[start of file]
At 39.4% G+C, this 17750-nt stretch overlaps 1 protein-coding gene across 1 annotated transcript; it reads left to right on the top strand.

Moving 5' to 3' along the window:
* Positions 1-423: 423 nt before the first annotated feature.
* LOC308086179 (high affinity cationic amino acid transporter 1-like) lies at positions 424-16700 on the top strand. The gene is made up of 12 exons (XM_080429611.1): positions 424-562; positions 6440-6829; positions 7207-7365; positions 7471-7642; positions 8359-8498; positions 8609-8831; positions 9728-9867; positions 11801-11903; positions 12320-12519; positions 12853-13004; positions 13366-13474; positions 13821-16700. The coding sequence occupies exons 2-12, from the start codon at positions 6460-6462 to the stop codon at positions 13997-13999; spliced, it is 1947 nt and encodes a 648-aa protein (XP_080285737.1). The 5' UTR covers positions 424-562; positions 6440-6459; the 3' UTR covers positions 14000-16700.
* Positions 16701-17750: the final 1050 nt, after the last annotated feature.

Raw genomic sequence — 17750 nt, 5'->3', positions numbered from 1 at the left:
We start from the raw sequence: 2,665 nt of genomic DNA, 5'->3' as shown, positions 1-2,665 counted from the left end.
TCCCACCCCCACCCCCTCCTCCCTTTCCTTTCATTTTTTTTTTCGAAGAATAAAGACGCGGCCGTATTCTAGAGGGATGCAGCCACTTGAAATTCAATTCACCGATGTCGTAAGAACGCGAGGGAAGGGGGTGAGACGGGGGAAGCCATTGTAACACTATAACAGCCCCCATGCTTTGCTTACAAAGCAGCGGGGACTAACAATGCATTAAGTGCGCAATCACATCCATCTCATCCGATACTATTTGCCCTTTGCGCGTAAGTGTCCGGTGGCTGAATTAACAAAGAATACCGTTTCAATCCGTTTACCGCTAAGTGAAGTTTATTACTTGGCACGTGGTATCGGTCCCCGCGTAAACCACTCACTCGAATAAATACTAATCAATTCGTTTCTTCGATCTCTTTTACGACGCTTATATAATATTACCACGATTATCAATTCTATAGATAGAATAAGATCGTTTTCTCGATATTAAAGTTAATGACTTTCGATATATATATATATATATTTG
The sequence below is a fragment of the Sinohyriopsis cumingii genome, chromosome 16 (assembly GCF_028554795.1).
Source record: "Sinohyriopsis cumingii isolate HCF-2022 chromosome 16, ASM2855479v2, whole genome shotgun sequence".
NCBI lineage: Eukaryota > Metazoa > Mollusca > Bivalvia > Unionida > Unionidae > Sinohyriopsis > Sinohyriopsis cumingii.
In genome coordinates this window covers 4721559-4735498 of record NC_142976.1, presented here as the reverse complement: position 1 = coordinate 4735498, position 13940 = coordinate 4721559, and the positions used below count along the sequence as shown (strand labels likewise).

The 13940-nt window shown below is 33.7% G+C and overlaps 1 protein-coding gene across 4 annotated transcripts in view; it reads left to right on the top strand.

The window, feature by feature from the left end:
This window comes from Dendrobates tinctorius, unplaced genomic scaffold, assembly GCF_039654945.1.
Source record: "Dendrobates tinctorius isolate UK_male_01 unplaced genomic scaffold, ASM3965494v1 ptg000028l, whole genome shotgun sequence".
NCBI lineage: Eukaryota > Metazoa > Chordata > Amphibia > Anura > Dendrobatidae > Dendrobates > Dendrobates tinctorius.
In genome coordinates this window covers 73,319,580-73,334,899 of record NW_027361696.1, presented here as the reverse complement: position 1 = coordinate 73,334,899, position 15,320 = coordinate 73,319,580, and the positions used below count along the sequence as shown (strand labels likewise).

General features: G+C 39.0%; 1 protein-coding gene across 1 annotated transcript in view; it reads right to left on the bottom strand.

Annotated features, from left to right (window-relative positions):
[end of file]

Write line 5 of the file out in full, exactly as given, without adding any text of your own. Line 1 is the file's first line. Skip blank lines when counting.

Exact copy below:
* Positions 16701-17750: the final 1050 nt, after the last annotated feature.